Answer: Emeralds. Bonus question: Explain how you get it. Answer: Mine in extreme hills biome or trade with a villager.
Explode some TNT!
Blogger Paula Gilarde suggests placing large diet coke bottles inside paper cartons that have been decorated to look like Minecraft TNT and then dropping mint-flavored Mentos candy into the bottles to create dramatic explosions. You can watch a video on this explosion here to see how this works.
Put up your hand to answer this trivia question: What is a griefer in the multiplayer version of Minecraft?
Answer: A griefer is another player who destroys things and steals things simply for fun.
Take turns pretending to be one of the many mobs found in Minecraft. The others must try to guess what you are.
The list of mobs includes: chickens, cows, pigs, sheep, bats, mooshrooms, squid, villagers, wolves, cats or ocelots, horses, zombies, skeletons, creepers, spider jockeys, blazes, silverfish, ghasts, magna cubes, slime, witches, chicken jockeys.
Try to build something with Jello “Minecraft” blocks.
This is a silly activity that plays with the notion that everything in Minecraft is built out of blocks. Simply prepare several different colors of Jello in flat pans, cut them into wobbly blocks, and let the kids try to build things with them. This will be messy and mostly unsuccessful but it is a lot of fun.
Use this pickaxe to “mine” for treasure.
At this point, present the kids with either a handmade Minecraft axe or a foam one that has been purchased on Amazon. This also makes a terrific birthday gift for the Minecraft-obsessed child. And then bring out your piece de resistance: either a Minecraft piñata (which can be made out of cardboard boxes and tissue paper in the shape of Steve, a creeper, or a ghast) or, if you are really ambitious, a Minecraft wall. The one pictured here was found on Pinterest.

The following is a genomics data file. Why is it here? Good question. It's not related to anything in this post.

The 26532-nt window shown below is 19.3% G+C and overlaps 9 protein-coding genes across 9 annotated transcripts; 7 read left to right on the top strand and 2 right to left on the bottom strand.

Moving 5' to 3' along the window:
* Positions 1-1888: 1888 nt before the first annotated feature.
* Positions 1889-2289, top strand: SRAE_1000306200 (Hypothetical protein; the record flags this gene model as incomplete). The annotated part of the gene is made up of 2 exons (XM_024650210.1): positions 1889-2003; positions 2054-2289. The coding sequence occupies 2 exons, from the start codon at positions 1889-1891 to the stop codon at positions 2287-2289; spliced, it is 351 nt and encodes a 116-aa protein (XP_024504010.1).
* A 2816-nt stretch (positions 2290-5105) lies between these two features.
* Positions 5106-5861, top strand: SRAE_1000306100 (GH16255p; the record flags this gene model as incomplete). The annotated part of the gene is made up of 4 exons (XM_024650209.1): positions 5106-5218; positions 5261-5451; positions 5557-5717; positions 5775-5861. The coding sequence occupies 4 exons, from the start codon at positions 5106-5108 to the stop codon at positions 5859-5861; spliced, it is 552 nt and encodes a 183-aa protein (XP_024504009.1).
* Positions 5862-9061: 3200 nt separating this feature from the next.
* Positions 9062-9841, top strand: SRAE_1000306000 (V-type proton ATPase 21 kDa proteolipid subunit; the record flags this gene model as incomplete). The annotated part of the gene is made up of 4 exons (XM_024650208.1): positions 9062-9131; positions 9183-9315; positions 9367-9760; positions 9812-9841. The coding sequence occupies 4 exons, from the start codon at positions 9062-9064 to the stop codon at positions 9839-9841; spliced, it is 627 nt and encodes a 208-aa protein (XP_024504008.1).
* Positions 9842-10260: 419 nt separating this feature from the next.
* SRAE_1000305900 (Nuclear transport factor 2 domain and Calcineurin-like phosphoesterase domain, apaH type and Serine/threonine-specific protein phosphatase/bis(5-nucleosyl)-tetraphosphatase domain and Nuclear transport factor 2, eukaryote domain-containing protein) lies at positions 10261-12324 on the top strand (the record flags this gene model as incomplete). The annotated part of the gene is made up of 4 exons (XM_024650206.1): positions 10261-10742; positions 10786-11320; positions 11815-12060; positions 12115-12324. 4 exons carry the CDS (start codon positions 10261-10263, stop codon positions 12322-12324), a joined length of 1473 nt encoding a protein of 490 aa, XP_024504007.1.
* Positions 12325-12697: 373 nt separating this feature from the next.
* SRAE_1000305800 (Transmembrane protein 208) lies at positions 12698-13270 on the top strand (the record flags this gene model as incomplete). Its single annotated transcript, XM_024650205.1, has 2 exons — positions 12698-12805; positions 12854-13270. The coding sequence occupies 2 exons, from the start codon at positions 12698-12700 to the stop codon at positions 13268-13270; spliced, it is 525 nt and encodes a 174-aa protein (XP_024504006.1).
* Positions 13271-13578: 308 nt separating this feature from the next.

The anonymous pinner explained that she cut Xs into the tops of 30 soda can boxes (so that the boxes wouldn’t simply collapse when hit). She then taped them together and covered them with a thin layer of papier mache. (You can see a bit of the newspaper on the right.) She then printed out the Minecraft “dirt” pattern (you can google this) and glued those sheets over the boxes. Some of the boxes contain little treats and treasures; others do not.
Obviously, some of these activities require more parental effort and input than others. Don’t be put off by that! You can simply delete those activities you don’t have any time for or any interest in preparing. Each clue card can be tailor-made to your specifications.
And that’s it. The scavenger hunt itself and these suggested activities should keep the children busy for most of the time allotted for the party. Of course, there are also the decorations, food, and cake to consider, as well as suitable presents, and we’ve collected some ideas for these as well, which we’ll share with you in our next post!